This week’s reports by the Canadian military of appalling conditions in long-term care homes during the pandemic illustrates a perennial challenge for those who insist that governments need to spend more on space research.
When people around the world are starving and many in the United States can’t afford health care, how can governments possibly justify the necessary billions of dollars for rocketing a couple of human beings into orbit as Elon Musk’s SpaceX Crew Dragon is preparing to do on Saturday?
It is the kind of question that Christine Tovee, a space engineer, aerospace administrator and still aspiring astronaut, knows very well.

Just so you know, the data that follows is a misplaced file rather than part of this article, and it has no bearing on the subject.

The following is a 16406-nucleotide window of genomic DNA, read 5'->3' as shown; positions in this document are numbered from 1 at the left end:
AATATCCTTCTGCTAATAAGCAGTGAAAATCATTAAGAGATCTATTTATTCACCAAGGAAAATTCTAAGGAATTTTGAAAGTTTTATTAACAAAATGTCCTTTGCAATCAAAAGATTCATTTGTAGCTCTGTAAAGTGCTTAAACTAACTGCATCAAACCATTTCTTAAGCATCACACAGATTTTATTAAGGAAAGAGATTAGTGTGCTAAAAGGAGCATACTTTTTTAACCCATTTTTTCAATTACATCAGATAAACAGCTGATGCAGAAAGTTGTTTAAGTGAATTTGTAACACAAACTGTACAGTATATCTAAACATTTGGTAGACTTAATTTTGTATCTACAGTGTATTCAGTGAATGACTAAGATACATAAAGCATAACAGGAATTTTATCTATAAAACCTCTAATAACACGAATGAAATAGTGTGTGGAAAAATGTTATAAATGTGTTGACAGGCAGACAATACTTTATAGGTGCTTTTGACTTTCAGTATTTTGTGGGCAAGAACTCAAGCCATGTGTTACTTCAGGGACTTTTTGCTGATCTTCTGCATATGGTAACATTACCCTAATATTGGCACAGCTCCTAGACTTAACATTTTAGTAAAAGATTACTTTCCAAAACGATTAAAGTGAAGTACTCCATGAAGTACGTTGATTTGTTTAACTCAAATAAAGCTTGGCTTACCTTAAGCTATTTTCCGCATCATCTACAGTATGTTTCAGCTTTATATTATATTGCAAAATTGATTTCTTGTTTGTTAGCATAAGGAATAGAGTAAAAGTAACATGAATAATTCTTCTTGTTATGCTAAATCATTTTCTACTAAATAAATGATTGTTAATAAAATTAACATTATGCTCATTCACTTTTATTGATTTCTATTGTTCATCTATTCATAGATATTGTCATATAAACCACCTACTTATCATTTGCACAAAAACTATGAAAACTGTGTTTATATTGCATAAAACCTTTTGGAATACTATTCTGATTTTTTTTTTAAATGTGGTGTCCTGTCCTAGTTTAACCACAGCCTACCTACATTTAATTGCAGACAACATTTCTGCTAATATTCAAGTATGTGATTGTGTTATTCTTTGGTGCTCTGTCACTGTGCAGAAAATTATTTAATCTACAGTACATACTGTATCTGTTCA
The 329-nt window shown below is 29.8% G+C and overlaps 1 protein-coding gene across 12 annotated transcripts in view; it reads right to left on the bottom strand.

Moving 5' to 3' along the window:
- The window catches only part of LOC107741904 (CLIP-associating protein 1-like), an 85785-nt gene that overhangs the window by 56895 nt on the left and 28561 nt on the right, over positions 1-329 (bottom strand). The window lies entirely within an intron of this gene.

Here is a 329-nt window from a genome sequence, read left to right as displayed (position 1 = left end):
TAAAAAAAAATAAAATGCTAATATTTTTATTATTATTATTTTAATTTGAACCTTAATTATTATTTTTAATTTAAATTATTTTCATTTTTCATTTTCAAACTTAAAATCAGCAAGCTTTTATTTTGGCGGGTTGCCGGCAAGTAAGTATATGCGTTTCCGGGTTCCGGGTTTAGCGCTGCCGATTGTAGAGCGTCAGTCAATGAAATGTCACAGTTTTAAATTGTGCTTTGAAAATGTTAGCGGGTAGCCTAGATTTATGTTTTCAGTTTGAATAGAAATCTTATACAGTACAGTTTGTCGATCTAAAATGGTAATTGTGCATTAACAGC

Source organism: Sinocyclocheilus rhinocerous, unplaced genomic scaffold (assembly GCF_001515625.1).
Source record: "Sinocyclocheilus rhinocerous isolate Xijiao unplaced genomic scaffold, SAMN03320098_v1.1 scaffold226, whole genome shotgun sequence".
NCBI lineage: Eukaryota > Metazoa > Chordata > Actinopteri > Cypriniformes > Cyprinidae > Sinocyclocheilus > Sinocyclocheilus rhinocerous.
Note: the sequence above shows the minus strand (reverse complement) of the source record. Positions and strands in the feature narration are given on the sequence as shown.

“That is always a conversation I have,” she said.
Tovee, who went from high school in Sudbury, Ont., to MIT, to the highest reaches of the European aerospace industry and now offers her 20 years of experience to Canada’s Space Advisory Board, is convinced that it’s not an either or situation.
An explosion of invention
Of course, if the enormous 4.4 per cent of the U.S. federal budget that went to the first space race to the moon had not been spent that way, it almost certainly would not have gone to the poor instead. And according to the precepts of Keynesian economics now being touted by supporters of Modern Monetary Theory, maybe a new space race this time with China could help restart the post-COVID-19 economy.
But Tovee is convinced that spending on space is a crucial part of Canada’s strategic and economic preparation for the future. She says investment in space research has already paid back in spades and that failing to keep up with countries such as Britain and Australia in nurturing the growing, commercially driven field dubbed NewSpace will be bad for all Canadians.